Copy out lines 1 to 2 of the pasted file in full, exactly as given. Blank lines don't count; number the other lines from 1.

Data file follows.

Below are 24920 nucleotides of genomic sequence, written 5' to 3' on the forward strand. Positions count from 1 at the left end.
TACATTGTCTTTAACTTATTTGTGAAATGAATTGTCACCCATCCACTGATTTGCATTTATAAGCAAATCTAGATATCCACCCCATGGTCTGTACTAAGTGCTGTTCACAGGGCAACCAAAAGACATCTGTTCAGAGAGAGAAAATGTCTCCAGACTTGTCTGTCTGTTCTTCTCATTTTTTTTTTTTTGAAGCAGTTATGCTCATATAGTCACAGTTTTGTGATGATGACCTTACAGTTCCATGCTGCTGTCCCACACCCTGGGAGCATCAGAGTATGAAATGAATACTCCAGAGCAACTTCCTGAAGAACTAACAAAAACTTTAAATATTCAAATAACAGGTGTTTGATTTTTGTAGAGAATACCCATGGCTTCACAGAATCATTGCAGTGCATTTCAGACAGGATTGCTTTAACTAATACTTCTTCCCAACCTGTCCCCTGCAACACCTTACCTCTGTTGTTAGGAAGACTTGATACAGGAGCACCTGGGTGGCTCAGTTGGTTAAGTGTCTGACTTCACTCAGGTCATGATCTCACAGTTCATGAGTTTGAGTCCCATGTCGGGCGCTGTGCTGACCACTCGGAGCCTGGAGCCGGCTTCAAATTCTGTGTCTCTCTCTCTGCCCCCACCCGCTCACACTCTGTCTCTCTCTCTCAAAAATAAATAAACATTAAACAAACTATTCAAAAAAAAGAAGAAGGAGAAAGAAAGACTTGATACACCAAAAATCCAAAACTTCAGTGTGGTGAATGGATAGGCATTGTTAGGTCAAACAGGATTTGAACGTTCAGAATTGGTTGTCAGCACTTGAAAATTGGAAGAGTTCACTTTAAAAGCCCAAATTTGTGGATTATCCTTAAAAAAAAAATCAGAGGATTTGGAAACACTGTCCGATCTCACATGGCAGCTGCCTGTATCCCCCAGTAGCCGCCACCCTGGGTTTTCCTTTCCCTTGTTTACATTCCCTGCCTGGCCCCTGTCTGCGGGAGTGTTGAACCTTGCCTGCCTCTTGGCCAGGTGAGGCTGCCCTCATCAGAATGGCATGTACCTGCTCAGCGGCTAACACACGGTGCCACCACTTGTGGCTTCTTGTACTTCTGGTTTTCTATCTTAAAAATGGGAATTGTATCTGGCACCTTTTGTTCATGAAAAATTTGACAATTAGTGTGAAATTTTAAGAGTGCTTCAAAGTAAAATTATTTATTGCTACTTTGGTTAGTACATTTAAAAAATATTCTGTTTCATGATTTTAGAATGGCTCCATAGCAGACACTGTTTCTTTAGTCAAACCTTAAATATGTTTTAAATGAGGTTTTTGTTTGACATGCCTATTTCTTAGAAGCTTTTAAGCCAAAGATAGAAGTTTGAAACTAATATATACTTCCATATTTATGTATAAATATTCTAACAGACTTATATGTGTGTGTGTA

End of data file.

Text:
Below are 24920 nucleotides of genomic sequence, written 5' to 3' on the forward strand. Positions count from 1 at the left end.
TACATTGTCTTTAACTTATTTGTGAAATGAATTGTCACCCATCCACTGATTTGCATTTATAAGCAAATCTAGATATCCACCCCATGGTCTGTACTAAGTGCTGTTCACAGGGCAACCAAAAGACATCTGTTCAGAGAGAGAAAATGTCTCCAGACTTGTCTGTCTGTTCTTCTCATTTTTTTTTTTTTGAAGCAGTTATGCTCATATAGTCACAGTTTTGTGATGATGACCTTACAGTTCCATGCTGCTGTCCCACACCCTGGGAGCATCAGAGTATGAAATGAATACTCCAGAGCAACTTCCTGAAGAACTAACAAAAACTTTAAATATTCAAATAACAGGTGTTTGATTTTTGTAGAGAATACCCATGGCTTCACAGAATCATTGCAGTGCATTTCAGACAGGATTGCTTTAACTAATACTTCTTCCCAACCTGTCCCCTGCAACACCTTACCTCTGTTGTTAGGAAGACTTGATACAGGAGCACCTGGGTGGCTCAGTTGGTTAAGTGTCTGACTTCACTCAGGTCATGATCTCACAGTTCATGAGTTTGAGTCCCATGTCGGGCGCTGTGCTGACCACTCGGAGCCTGGAGCCGGCTTCAAATTCTGTGTCTCTCTCTCTGCCCCCACCCGCTCACACTCTGTCTCTCTCTCTCAAAAATAAATAAACATTAAACAAACTATTCAAAAAAAAGAAGAAGGAGAAAGAAAGACTTGATACACCAAAAATCCAAAACTTCAGTGTGGTGAATGGATAGGCATTGTTAGGTCAAACAGGATTTGAACGTTCAGAATTGGTTGTCAGCACTTGAAAATTGGAAGAGTTCACTTTAAAAGCCCAAATTTGTGGATTATCCTTAAAAAAAAAATCAGAGGATTTGGAAACACTGTCCGATCTCACATGGCAGCTGCCTGTATCCCCCAGTAGCCGCCACCCTGGGTTTTCCTTTCCCTTGTTTACATTCCCTGCCTGGCCCCTGTCTGCGGGAGTGTTGAACCTTGCCTGCCTCTTGGCCAGGTGAGGCTGCCCTCATCAGAATGGCATGTACCTGCTCAGCGGCTAACACACGGTGCCACCACTTGTGGCTTCTTGTACTTCTGGTTTTCTATCTTAAAAATGGGAATTGTATCTGGCACCTTTTGTTCATGAAAAATTTGACAATTAGTGTGAAATTTTAAGAGTGCTTCAAAGTAAAATTATTTATTGCTACTTTGGTTAGTACATTTAAAAAATATTCTGTTTCATGATTTTAGAATGGCTCCATAGCAGACACTGTTTCTTTAGTCAAACCTTAAATATGTTTTAAATGAGGTTTTTGTTTGACATGCCTATTTCTTAGAAGCTTTTAAGCCAAAGATAGAAGTTTGAAACTAATATATACTTCCATATTTATGTATAAATATTCTAACAGACTTATATGTGTGTGTGTA